2020 was a strange year for millions of businesses. Some businesses were unexpectedly booming. Others suddenly slowed or simply closed.
Coming back from the global shutdowns or business overdrive has created a necessity most of us wouldn’t have predicted: the need to temperature map storage and shipping spaces.
What is temperature mapping?
In its simplest form, temperature mapping simply takes the temperature of an area in multiple locations to see how those temperatures vary. We’re all familiar with temperature maps of the oceans or the air that show where it’s warm and where it’s cold.
For businesses, this type of temperature mapping often takes place in storage areas, particularly refrigerated spaces, trucks and rail cars, and in processing plants and laboratories. Any place where maintaining a steady temperature is vital, a temperature map can help ensure that every corner has the same temperature. This can apply to much smaller, but vitally important spaces, such as an autoclave where inadequate temperatures can create a medically dangerous situation.
The World Health Organization does an excellent job of summarizing the importance of temperature mapping in new installations:
All new temperature-controlled storage areas must be temperature-mapped as part of a fully documented verification process, before the installation is commissioned and handed over by the installer. Until this has been done, it is not safe to store TTSPPs in such areas.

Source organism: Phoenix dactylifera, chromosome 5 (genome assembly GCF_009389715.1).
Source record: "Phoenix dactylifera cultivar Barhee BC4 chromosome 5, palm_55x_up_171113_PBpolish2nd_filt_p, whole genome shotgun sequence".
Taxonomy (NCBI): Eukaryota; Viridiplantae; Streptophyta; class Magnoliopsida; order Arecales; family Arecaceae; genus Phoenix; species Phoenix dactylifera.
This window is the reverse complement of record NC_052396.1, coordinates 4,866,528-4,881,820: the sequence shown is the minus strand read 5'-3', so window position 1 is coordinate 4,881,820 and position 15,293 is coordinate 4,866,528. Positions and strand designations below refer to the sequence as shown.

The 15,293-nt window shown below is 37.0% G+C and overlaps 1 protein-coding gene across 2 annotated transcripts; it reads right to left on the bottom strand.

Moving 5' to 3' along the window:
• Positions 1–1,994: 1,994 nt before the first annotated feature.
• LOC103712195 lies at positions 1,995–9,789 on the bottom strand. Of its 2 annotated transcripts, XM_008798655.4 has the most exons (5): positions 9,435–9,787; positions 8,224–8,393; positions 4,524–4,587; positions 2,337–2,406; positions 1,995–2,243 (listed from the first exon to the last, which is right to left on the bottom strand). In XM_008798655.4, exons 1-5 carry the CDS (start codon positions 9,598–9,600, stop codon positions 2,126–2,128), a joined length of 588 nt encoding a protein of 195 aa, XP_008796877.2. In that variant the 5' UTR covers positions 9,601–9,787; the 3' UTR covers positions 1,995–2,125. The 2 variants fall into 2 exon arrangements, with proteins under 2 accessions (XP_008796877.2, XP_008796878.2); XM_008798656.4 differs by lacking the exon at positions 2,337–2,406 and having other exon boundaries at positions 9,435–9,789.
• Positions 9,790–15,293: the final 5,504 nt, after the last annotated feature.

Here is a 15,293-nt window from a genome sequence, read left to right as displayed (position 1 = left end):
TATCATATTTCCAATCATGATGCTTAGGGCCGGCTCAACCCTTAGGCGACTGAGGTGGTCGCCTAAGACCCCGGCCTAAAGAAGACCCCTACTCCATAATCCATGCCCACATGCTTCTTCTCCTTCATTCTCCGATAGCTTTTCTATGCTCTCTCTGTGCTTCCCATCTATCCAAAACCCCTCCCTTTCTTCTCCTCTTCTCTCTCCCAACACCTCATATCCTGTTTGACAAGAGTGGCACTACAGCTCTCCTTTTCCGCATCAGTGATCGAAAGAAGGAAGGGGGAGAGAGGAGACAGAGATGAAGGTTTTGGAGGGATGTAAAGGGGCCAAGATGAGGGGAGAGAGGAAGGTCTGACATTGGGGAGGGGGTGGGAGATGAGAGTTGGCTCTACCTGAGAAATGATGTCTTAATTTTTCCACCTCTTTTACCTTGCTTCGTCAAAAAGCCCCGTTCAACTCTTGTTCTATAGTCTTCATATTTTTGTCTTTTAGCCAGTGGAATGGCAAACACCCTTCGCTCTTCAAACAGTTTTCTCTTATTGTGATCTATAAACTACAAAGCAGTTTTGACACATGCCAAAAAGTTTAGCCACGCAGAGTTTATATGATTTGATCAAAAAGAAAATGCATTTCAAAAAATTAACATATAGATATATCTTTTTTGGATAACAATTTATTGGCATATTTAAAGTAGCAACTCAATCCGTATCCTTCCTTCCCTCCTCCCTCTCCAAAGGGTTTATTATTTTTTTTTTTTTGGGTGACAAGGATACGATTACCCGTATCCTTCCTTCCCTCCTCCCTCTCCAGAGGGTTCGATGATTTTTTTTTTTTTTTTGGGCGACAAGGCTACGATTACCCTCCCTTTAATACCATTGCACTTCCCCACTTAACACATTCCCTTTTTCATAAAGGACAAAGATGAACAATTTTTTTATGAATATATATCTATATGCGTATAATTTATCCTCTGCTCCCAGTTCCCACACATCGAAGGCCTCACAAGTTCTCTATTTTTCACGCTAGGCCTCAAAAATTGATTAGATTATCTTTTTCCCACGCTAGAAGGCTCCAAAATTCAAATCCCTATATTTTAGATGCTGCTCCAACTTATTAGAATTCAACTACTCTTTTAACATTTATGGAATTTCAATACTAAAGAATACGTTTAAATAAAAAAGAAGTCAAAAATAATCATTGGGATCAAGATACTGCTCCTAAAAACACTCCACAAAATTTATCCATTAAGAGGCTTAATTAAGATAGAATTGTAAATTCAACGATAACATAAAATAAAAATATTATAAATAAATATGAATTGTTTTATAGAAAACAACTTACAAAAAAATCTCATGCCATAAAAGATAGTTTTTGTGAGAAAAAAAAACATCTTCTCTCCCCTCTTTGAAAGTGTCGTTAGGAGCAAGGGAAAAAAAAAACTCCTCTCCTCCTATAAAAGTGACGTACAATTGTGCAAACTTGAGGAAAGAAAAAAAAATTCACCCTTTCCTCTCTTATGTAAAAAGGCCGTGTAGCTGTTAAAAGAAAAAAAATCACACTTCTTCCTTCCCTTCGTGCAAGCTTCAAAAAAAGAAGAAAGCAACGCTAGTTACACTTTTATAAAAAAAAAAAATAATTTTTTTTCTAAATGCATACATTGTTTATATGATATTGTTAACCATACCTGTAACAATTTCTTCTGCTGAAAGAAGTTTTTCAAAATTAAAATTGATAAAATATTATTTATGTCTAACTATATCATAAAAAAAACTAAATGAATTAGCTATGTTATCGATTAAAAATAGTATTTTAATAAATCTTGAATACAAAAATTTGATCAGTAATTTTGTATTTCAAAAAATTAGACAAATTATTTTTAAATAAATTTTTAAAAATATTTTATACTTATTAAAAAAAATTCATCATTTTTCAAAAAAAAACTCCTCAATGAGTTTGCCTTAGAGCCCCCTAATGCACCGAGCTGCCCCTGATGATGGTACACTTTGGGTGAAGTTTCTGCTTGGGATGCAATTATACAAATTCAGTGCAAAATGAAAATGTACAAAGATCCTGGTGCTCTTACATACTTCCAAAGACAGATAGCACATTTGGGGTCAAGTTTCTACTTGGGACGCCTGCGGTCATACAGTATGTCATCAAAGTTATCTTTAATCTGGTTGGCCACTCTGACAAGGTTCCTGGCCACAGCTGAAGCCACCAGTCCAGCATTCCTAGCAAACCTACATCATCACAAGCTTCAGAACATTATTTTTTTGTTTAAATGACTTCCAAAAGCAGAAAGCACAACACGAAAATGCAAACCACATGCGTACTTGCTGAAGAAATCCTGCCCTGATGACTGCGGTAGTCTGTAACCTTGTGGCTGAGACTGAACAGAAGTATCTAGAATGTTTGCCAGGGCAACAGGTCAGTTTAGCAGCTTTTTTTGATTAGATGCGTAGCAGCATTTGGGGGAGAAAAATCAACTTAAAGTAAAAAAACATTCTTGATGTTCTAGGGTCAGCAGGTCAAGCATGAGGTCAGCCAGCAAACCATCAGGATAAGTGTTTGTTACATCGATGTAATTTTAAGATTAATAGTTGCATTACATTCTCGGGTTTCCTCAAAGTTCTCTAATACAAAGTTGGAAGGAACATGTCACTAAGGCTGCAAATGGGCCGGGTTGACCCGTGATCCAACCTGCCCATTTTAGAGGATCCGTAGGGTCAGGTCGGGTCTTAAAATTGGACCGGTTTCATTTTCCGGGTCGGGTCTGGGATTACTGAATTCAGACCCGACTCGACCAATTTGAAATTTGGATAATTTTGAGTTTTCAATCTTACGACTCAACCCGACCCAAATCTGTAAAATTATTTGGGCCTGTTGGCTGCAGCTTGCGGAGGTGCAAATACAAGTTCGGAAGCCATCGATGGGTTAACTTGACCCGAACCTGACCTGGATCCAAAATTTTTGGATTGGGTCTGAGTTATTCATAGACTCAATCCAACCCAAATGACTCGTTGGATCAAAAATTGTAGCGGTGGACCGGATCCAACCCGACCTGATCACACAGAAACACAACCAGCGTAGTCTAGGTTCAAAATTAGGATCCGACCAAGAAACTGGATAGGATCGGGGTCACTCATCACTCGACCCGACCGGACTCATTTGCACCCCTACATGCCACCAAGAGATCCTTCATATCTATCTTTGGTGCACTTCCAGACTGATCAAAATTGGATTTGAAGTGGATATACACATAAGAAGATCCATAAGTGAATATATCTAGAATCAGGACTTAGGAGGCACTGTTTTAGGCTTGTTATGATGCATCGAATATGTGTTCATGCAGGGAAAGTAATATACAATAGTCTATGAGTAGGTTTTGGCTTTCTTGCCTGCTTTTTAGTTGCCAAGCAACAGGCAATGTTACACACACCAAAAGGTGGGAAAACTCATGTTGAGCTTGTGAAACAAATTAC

The temperature mapping procedures should:
- Demonstrate the air temperature profile throughout the storage area when empty and in a normal loaded condition;
- Define zones which should not be used for storage of TTSPPs (for example areas in close proximity to cooling coils, cold air streams or heat sources); and
- Demonstrate the time taken for temperatures to exceed the designated limits in the event of power failure.
What you can learn from temperature mapping
A temperature map will show you where you have hot and cold spots. You’ll have a visual representation of the temperature differences in, for example, your cold storage or your laboratory.
Using this information, you can make adjustments to airflow and cooling/heating systems to create more uniformity in the space.
When is temperature mapping important?
The recent COVID-19 pandemic brought to light the importance of reliable temperatures. The San Francisco News wrote, “The vaccines that are currently approved for use in the U.S. – from Pfizer, Moderna, and Johnson and Johnson – need to be stored at anywhere from normal, refrigerated temperatures to an ultra-cold deep freeze in order to maintain their effectiveness.”
Suddenly, refrigerators in pharmacies and the cooling ability of delivery trucks came into the spotlight. These places need to reliably maintain extremely low temperatures for extended periods. Otherwise, the all-important vaccines might be less effective or even useless.
Even if what you’re storing isn’t as vital as the COVID-19 vaccines, steady and reliable temperatures across your manufacturing, storage and shipping spaces is important for making certain that your goods and/or produce are delivered in the best possible condition.
Four Reasons to Conduct a Temperature Mapping Project
Why should you do a temperature mapping project in your spaces?